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high blood pressure?
After visiting this site, I will get my blood pressure checked and/or encourage my family to do the same.
Yet up to half of those with high blood pressure may not know they have it, as they do not have any signs or symptoms. This is why high blood pressure is considered a silent disease, yet is puts people at a higher risk of a heart attack or stroke. The only way to know whether a person has high blood pressure is to check their blood pressure.
adult Australians have high blood pressure.
That’s 1 in 3 men and women. 2/3 of these people have uncontrolled blood pressure.
The proportion of Australians with uncontrolled high blood pressure increases with age with 42% of Australians over 65 having uncontrolled high blood pressure.
1 in 4 men have uncontrolled high blood pressure
1 in 5 women have uncontrolled high blood pressure
1 in 3 patients over 60 years old have high uncontrolled blood pressure
Blood pressure is the force of blood pushing on the walls of the blood vessels. When this pressure is too high, the heart has to work harder to pump the blood around the body and the blood vessels are put under greater strain as they carry the blood.
Therefore, high blood pressure can lead to an increased risk of developing a heart attack, stroke and heart failure. Other parts of the body, including the kidneys and eyes may also suffer damage.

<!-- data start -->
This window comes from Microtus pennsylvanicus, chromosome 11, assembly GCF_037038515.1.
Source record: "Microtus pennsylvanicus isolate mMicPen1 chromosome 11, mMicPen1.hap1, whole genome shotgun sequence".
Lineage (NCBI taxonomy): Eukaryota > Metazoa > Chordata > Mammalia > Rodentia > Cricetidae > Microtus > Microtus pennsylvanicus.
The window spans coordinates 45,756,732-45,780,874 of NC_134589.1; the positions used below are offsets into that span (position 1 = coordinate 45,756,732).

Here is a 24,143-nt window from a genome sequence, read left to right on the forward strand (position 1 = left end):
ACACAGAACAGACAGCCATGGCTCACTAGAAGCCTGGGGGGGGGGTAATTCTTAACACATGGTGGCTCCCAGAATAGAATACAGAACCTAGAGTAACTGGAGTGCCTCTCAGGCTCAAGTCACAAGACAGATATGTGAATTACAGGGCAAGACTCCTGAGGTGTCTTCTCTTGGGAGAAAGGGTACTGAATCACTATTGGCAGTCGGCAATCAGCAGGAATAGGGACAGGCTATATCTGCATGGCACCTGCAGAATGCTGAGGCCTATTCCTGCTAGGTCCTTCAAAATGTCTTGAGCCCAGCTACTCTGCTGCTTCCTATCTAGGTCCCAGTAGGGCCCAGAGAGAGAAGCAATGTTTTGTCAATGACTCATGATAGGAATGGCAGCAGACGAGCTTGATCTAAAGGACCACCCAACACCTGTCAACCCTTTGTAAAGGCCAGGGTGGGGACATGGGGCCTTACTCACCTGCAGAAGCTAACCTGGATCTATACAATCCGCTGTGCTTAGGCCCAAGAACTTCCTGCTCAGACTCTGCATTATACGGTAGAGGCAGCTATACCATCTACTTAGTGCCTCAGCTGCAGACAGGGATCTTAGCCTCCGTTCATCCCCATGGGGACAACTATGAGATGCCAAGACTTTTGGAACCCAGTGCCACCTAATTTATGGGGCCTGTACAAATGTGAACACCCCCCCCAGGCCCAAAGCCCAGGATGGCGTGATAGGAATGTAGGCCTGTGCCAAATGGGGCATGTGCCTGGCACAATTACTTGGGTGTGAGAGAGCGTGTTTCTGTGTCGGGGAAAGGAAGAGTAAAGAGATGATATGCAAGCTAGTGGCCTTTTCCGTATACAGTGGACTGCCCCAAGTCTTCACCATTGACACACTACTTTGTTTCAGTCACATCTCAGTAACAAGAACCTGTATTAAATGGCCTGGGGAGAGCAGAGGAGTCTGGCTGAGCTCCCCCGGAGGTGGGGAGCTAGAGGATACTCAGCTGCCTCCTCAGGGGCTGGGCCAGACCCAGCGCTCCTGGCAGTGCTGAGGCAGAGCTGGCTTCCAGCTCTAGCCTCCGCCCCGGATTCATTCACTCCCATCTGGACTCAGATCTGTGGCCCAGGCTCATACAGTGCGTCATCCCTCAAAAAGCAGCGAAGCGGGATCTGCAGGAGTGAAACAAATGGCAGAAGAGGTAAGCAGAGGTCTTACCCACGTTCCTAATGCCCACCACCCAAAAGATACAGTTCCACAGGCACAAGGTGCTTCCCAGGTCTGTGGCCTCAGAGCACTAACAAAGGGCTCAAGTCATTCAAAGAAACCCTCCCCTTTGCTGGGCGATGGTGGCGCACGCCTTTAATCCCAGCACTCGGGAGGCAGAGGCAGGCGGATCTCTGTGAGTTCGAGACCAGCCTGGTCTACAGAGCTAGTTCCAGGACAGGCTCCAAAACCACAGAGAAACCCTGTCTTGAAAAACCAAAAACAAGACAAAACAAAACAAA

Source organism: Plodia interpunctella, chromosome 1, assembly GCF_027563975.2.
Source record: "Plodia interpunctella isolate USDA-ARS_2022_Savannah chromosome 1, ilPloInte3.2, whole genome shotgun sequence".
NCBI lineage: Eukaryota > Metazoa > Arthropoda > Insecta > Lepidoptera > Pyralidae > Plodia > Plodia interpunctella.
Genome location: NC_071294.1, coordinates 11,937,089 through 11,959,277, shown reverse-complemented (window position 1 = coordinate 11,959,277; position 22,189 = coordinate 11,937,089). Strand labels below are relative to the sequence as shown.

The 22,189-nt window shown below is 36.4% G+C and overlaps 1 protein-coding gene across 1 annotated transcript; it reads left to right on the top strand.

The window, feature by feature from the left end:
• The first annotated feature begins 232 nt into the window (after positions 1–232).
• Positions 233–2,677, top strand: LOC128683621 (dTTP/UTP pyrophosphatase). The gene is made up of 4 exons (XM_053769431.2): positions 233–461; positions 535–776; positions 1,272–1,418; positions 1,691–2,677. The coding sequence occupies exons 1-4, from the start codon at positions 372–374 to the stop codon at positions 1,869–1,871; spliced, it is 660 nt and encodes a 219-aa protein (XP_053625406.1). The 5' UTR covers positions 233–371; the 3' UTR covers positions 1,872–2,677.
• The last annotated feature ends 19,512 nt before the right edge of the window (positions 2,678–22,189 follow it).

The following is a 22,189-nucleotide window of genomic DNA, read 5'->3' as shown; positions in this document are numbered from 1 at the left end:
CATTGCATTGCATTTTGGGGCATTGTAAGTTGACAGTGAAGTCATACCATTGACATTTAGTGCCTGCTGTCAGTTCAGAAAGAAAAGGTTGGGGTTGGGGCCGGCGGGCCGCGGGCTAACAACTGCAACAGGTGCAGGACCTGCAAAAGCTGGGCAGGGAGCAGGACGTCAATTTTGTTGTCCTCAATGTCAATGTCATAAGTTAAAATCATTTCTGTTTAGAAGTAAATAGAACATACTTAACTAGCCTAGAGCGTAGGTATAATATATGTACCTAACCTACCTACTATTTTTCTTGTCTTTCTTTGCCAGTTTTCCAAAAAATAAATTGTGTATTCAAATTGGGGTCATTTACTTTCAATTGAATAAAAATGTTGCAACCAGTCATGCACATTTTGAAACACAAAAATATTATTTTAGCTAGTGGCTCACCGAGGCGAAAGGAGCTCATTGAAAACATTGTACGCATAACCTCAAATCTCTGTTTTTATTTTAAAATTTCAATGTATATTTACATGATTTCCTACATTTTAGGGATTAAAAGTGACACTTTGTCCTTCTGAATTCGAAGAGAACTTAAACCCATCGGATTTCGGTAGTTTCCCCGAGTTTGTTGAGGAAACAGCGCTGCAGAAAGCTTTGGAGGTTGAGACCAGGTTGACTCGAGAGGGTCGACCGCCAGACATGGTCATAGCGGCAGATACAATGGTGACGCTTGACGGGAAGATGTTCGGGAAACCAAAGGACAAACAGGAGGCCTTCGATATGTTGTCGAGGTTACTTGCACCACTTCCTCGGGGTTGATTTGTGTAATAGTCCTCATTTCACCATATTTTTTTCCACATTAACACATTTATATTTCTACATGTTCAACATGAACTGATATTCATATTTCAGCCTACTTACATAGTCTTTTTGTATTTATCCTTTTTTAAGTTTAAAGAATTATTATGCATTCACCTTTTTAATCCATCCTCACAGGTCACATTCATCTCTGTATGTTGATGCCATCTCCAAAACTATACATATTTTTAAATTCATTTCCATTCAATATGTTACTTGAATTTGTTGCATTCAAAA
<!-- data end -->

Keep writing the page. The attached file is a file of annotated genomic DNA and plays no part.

occurs when the blood flow to the brain is interrupted, leading to a rapid loss of brain function.
fatty deposits clog up the main arteries (blood vessels) that supply blood to your heart which can lead to a heart attack.
when the kidneys don’t work as well at removing toxins, fluid and waste.
when damage occurs in small blood vessels in the eye.
when blood vessels narrow due to fatty deposits, leading to possible heart attacks and strokes.
When there are high levels of cholesterol in the blood which can lead to narrowing of blood vessels and heart attack.
Occurs when the amount of sugar in the blood is too high. Unhealthy levels of sugar in the blood can lead to long term and short-term complications such as heart attack, stroke, foot ulcers, and blindness.
Coronary artery disease:
Reduced blood flow to the heart leads to a lack of oxygen to the heart. A common symptom is chest pain, which often occurs during exercise (also known as ‘angina’).
Chronic kidney disease:
Over time uncontrolled high blood pressure can weaken blood vessels around the kidneys. These damaged blood vessels are not able to deliver enough blood to the kidneys.